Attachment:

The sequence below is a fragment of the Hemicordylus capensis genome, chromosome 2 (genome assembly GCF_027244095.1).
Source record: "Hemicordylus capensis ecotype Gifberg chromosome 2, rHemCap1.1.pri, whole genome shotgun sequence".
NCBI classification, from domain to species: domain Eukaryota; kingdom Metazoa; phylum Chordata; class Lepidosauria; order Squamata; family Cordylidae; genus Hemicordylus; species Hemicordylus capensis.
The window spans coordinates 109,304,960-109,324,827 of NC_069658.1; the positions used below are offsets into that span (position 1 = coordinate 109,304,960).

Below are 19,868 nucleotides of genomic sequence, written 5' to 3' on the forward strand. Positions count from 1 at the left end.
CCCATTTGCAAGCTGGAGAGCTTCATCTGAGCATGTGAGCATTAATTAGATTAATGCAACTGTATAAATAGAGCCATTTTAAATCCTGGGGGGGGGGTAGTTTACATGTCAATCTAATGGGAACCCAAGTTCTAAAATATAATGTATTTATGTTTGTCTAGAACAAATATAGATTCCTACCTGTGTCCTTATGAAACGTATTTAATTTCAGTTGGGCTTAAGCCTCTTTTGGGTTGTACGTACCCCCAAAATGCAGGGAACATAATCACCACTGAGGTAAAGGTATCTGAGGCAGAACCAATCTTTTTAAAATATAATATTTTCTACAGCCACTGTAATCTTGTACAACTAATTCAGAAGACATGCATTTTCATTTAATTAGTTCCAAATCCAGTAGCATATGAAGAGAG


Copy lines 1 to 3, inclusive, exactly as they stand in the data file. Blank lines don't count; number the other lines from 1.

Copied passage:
The sequence below is a fragment of the Hemicordylus capensis genome, chromosome 2 (genome assembly GCF_027244095.1).
Source record: "Hemicordylus capensis ecotype Gifberg chromosome 2, rHemCap1.1.pri, whole genome shotgun sequence".
NCBI classification, from domain to species: domain Eukaryota; kingdom Metazoa; phylum Chordata; class Lepidosauria; order Squamata; family Cordylidae; genus Hemicordylus; species Hemicordylus capensis.